Post on Being Human: Disciplinary Reflection by Sarah Zhang

On October 8th, I attended the lecture titled “Being Human: Disciplinary Reflections” presented by Dr. Gouri Suresh in the economics department. Throughout the whole lecture, I was constantly haunted by how my knowledge from the Humanities classes could be applied to the economics as well.

First, the lecturer distinguished between Homo Economics and Homo Sapiens, stressing on the irrational nature of human being. The fact that people are irrational and independent makes it extremely hard to come up with a single model that concludes all human behavior. But, just as the professor mentioned, when the economists were building a model, they assume that all human beings are the same. And this reminds me of what Prof. Quillen talked in unit 1 about the danger of prescribing a generalized universal truth that easily exclude and eliminate diversity. What is the danger of using a single model to conclude all human’s behavior? One thing that the Dr. Gouri Suresh pointed out is that when we actually apply the model for a practical purpose, people are very likely to change their behavior. And now the model cannot be used to explain behavior, but this again doesn’t prove the model wrong, because there are other possible factors, for example psychological ones, responsible for change in behavior. This is in fact, a form of secondary elaboration because you are using a conclusion based on observation to explain observation, and you can easily find an excuse for the failure of the conclusion to predict by saying that the premise of such prediction simply doesn’t match observation. This circular thinking makes it impossible to prove something wrong nor prove it right.

Another concept mentioned is the “As-if” economics, which reminds me of pragmaticism in that it doesn’t focus on how “realistic” the model is, as long as the model can provide good predictions. A consequence of this, mentioned by Dr. Gouri Suresh, is that economists then ignore the assumptions and the flaws but focus on empirical results, and publish these results anyway (if flaws exists, the function of the result would be to prove the flaws). Moreover, the “As-if” statement, being circular and unmeasurable is also a form of secondary elaboration in that it adds new parameters to fit the outcome of the research instead of offering explanation. What is the consequence if the science industry, or all disciplines, adopts pragmaticism? If the transition from classical economics, that answer the big questions, to behavior economics, that focus on smaller individual questions, is also a form of paradigm shift, why are we still running in circle? How are we trapped in our secondary elaborations?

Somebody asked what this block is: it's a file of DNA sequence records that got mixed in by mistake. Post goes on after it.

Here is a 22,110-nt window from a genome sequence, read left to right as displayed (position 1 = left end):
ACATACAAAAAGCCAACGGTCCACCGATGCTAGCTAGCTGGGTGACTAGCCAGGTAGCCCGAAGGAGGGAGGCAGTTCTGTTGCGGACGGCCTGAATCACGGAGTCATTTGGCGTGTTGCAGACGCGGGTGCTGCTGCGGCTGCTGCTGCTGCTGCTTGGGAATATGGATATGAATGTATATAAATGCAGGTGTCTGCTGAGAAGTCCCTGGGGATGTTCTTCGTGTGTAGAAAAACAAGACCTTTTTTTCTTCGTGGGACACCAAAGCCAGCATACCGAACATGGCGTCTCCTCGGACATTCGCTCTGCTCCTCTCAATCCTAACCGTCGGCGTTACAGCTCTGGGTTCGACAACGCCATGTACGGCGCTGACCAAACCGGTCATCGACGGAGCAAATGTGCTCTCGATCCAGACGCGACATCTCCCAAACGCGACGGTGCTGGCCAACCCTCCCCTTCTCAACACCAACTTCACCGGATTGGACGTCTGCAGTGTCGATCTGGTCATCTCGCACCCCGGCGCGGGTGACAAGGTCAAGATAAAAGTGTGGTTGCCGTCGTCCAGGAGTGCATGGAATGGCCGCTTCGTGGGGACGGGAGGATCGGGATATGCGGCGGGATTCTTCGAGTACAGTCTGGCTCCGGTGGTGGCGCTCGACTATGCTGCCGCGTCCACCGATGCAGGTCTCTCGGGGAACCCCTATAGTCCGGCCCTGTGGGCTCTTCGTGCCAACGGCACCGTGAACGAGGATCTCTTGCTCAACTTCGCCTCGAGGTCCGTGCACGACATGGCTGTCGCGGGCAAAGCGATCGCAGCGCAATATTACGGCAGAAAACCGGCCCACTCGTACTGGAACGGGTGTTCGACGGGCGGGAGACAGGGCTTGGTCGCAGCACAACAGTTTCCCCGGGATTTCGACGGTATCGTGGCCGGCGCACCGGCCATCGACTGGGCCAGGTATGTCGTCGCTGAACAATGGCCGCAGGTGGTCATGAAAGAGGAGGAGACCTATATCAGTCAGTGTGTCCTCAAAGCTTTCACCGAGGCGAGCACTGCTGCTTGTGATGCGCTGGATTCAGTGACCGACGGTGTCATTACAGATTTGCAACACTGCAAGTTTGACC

An interesting statement Dr. Gouri Suresh gave is that we should give everyone in the public sphere quantitative training to be able to see the flaws and what can be best applied. One thing that I mentioned in sections is that, we are increasingly looking at the world from a quantitative view, concretizing everything into numbers, interpreting everything in a way that minimizes the influence of subjective opinion. Is this really helping? The idea of “what can be best applied” is just the same as what pragmatists describe as “useful”, but can a quantitated world actually best serve us? Are numbers bringing us closer to the truth?

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